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I used an alu texture for the reflection and as an almost not noticeable texture of the metal. Then overlaying a flat colour over it (normal with opacity or multiply blending mode). The reflection would lighten and de-saturate it, so to imitate this by turn the opacity of the colour layer down till it looks right. For the shadow make sure the distance is almost set to zero px, as otherwise it will look like there is a gap to the wall. The closer an object is to the wall the sharper the shadow – so not much blur on that. Also you could sample the shadow colour from the pot instead of multiplying black.

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  • That looks really good, it's actually what I want mine to look like. May I ask how I can achieve the same result? Thanks again!
    – slblfi
    Sep 30, 2021 at 10:52
  • Added some details to the answer Sep 30, 2021 at 15:29

The core answer is more or less what Julian Steinmann said.

  1. Get a real-life texture of a brushed metal plate. I do not think you would cut this from a circular brushed plate, but a normal brush side to side.

  2. And that image looks like can be cut by laser or water, so it probably has no bevel.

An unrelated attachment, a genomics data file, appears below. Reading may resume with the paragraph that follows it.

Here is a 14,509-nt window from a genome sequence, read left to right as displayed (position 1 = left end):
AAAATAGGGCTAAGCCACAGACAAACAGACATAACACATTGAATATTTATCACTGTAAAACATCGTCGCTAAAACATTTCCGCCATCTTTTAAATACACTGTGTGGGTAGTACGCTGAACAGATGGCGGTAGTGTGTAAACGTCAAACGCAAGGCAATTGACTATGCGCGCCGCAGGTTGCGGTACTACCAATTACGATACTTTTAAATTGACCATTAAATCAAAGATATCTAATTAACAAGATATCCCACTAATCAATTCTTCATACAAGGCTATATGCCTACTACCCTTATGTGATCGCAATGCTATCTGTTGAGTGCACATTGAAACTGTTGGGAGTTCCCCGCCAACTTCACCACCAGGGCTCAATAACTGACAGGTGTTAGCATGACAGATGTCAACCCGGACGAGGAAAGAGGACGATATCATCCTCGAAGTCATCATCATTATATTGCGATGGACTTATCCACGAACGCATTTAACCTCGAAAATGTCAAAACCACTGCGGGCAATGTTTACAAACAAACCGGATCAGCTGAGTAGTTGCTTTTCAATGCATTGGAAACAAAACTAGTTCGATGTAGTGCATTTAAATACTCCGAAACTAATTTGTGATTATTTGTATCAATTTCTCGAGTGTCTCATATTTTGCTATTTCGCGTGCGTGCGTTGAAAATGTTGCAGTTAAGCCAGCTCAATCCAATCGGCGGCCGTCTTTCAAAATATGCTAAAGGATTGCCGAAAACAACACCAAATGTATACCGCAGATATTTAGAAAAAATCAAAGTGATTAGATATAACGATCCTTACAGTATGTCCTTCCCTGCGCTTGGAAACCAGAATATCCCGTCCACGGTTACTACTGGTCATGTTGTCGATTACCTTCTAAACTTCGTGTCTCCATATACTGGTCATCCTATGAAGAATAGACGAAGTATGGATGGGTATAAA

Here is a first step. With a tiny shadow, but with the diffuse level consistent with the other shadows on the photo. One important thing is the orientation of the specular light, to make it consistent with the direction of the shadow.

I also rotated the brush pattern so it looks more casual.

I made the plate is smaller, so it is not as prominent, therefore it looks integrated into the scene.

And the natural gray tones of brushed metal are in tone with the colors of the image.

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But the best tool to merge the image is the shadow, so I am using a bigger shadow on this second image.

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In fact, there are two tones of the shadow. So I used two shadows with different colors, transparency, and softness.

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If you still want the plate to be blue, make it a dull blue. This is the same dark blue you used but at 50% transparency using multiply mode. The brushed texture shows, but the muted tones of the image are more natural.

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Probably play with the highlights

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In short:

1. Texture

2. Shadows

3. Color grading

Let me spam you with another post so you can see how you can play with textures, masks, blending modes to make more elaborated looks: Overlay to make image look dusty with fragmented text